Atogepant is available as an oral tablet. Qulipta is indicated for the preventive treatment of episodic migraine in adults. The dosage is either 10 mg, 30 mg, or 60 mg by mouth once daily. Common side effects are nausea, constipation, fatigue, decreased appetite, weight loss, and increased aspartate aminotransferase and alanine transaminase.

Ubrogepant (Ubrelvy)14,15

Ubrogepant) is available as an oral tablet and is indicated for acute treatment of migraine with or without aura in adults. Unlike rimegepant, it is not indicated for preventive treatment of migraine. The dosage is 50 mg or 100 mg taken orally. A second dose may be taken at least 2 hours later if needed, and the maximum dose is 200 mg in a 24-hours period. The most common side effects are nausea, drowsiness, and dry mouth. Patients who take ubrogepant should avoid grapefruit. 

There are no significant drug interactions for fremanezumab, galcanezumab, and eptinezumab; however, there are various drug interactions for other CGRP antagonists that should be evaluated when filling a prescription. 

Come back tomorrow for the final installment of this series on migraine management: a focus on new therapies for the treatment of acute migraine.

References

  1. Mohanty D, Lippman S. CGRP inhibitors for migraine. Innov Clin Neurosci. 2020;17(4-6):39-40.
  2. Aimovig—erenumab-aooe injection. DailyMed. Updated November 22, 2021. Accessed January 13, 2022. https://dailymed.nlm.nih.gov/dailymed/drugInfo.cfm?setid=b998ed05-94b0-47fd-b28f-cddd1e128fd8
  3. Aimovig (erenumab). Drug monograph. Accessed January 13, 2022. https://online.epocrates.com/drugs/809910/Aimovig/Monograph 
  4. Ajovy—fremanezumab-vfrm injection. DailyMed. Updated September 21, 2021. Accessed January 13, 2022. https://dailymed.nlm.nih.gov/dailymed/drugInfo.cfm?setid=98e344ea-5916-4947-b6f2-4a76ccc04b6b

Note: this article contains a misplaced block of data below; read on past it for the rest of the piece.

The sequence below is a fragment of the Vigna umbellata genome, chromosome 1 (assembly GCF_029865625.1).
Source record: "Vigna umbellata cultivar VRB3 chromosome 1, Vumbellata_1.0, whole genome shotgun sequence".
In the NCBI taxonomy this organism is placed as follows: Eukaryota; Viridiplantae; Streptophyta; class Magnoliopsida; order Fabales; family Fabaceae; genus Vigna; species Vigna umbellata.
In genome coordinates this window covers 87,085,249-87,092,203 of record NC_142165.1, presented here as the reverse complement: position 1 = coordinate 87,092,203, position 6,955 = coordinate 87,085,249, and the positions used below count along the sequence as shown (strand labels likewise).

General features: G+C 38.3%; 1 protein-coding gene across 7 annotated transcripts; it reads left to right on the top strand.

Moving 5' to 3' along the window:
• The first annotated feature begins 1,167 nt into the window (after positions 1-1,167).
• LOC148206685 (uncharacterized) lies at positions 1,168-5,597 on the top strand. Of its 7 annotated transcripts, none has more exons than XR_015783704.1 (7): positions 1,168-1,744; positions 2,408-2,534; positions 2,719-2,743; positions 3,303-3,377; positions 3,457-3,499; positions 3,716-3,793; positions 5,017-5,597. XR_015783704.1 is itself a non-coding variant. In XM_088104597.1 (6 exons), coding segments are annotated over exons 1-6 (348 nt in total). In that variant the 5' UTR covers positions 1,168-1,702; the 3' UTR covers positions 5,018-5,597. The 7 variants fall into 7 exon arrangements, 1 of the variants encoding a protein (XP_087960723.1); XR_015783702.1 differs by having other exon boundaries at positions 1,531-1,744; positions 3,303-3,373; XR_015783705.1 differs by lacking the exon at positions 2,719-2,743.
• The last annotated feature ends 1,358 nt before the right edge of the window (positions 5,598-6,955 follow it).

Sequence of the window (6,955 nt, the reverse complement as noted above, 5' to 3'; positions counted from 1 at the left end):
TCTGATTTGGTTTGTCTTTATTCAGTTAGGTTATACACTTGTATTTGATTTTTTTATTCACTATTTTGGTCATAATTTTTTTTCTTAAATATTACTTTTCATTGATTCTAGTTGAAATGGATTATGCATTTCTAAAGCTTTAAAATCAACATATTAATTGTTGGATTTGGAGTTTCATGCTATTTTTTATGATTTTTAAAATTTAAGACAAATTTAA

5. Ajovy (fremanezumab). Drug monograph. Accessed January 13, 2022. https://online.epocrates.com/drugs/833210/Ajovy/Monograph
  6. Emgality—galcanezumab-gnlm injection, solution. DailyMed. Updated March 11, 2021. Accessed January 13, 2022. https://dailymed.nlm.nih.gov/dailymed/drugInfo.cfm?setid=33a147be-233a-40e8-a55e-e40936e28db0
  7. Emgality (galcanezumab). Drug monograph. Accessed January 13, 2022. https://online.epocrates.com/drugs/835210/Emgality/Monograph
  8. Vyepti—eptinezumab-jjmr injection. DailyMed. Updated December 8, 2021. Accessed January 13, 2022. https://dailymed.nlm.nih.gov/dailymed/drugInfo.cfm?setid=79065861-6aa5-4d1f-829f-3a6471286b36
  9. Vyepti (eptinezumab). Drug monograph. Accessed January 13, 2022. https://online.epocrates.com/drugs/916110/Vyepti/Monograph
  10. Nurtec ODT—rimegepant sulfate tablet, orally disintegrating. DailyMed. Updated December 20, 2021. Accessed January 13, 2022. https://dailymed.nlm.nih.gov/dailymed/drugInfo.cfm?setid=9ef08e09-1098-35cc-e053-2a95a90a3e1d
  11. Nurtec ODT (rimegepant). Drug Monograph. Accessed January 13, 2022. https://online.epocrates.com/drugs/916710/Nurtec-ODT/Monograph
  12. Qulipta—atogepant tablet. DailyMed. Updated October 12, 2021. Accessed January 13, 2022. https://dailymed.nlm.nih.gov/dailymed/drugInfo.cfm?setid=8c8ab8f4-32bd-497a-befa-70c8a51d8d52
  13. Qulipta (atogepant). Drug monograph. Accessed January 13, 2022. https://online.epocrates.com/drugs/1049810/Qulipta/Monograph
  14. Ubrelvy—ubrogepant tablet. DailyMed. Updated March 1, 2021. Accessed January 13, 2022. https://dailymed.nlm.nih.gov/dailymed/drugInfo.cfm?setid=fd9f9458-fd96-4688-be3f-f77b3d1af6ab
  15. Ubrelvy (ubrogepant). Drug monograph. Accessed January 13, 2022. https://online.epocrates.com/drugs/9070/Ubrelvy